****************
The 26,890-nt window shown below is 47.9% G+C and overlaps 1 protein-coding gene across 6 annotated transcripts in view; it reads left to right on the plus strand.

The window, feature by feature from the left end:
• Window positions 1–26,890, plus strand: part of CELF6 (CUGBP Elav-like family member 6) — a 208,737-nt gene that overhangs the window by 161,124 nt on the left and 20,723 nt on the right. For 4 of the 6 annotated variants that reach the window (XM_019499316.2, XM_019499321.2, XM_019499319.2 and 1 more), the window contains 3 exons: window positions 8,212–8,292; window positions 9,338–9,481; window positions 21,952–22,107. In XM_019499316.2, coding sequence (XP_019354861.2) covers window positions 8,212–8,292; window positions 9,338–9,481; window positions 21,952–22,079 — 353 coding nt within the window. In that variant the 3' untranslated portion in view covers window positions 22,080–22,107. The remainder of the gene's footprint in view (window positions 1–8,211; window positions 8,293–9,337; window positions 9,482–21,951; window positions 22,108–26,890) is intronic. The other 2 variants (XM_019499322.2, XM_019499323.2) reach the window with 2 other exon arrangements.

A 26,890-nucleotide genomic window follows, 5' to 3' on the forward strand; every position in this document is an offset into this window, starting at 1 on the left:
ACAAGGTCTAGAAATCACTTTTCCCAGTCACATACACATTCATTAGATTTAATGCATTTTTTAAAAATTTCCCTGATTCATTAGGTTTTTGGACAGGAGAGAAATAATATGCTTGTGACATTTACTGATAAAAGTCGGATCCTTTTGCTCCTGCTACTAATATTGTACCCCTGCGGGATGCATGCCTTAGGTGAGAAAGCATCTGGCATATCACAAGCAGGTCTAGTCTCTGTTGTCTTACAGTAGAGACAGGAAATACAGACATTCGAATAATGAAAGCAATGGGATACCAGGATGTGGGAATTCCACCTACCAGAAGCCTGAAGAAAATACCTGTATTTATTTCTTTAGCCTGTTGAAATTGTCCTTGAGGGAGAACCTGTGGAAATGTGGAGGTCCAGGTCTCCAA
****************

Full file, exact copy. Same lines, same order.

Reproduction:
The 26,890-nt window shown below is 47.9% G+C and overlaps 1 protein-coding gene across 6 annotated transcripts in view; it reads left to right on the plus strand.

The window, feature by feature from the left end:
• Window positions 1–26,890, plus strand: part of CELF6 (CUGBP Elav-like family member 6) — a 208,737-nt gene that overhangs the window by 161,124 nt on the left and 20,723 nt on the right. For 4 of the 6 annotated variants that reach the window (XM_019499316.2, XM_019499321.2, XM_019499319.2 and 1 more), the window contains 3 exons: window positions 8,212–8,292; window positions 9,338–9,481; window positions 21,952–22,107. In XM_019499316.2, coding sequence (XP_019354861.2) covers window positions 8,212–8,292; window positions 9,338–9,481; window positions 21,952–22,079 — 353 coding nt within the window. In that variant the 3' untranslated portion in view covers window positions 22,080–22,107. The remainder of the gene's footprint in view (window positions 1–8,211; window positions 8,293–9,337; window positions 9,482–21,951; window positions 22,108–26,890) is intronic. The other 2 variants (XM_019499322.2, XM_019499323.2) reach the window with 2 other exon arrangements.

A 26,890-nucleotide genomic window follows, 5' to 3' on the forward strand; every position in this document is an offset into this window, starting at 1 on the left:
ACAAGGTCTAGAAATCACTTTTCCCAGTCACATACACATTCATTAGATTTAATGCATTTTTTAAAAATTTCCCTGATTCATTAGGTTTTTGGACAGGAGAGAAATAATATGCTTGTGACATTTACTGATAAAAGTCGGATCCTTTTGCTCCTGCTACTAATATTGTACCCCTGCGGGATGCATGCCTTAGGTGAGAAAGCATCTGGCATATCACAAGCAGGTCTAGTCTCTGTTGTCTTACAGTAGAGACAGGAAATACAGACATTCGAATAATGAAAGCAATGGGATACCAGGATGTGGGAATTCCACCTACCAGAAGCCTGAAGAAAATACCTGTATTTATTTCTTTAGCCTGTTGAAATTGTCCTTGAGGGAGAACCTGTGGAAATGTGGAGGTCCAGGTCTCCAA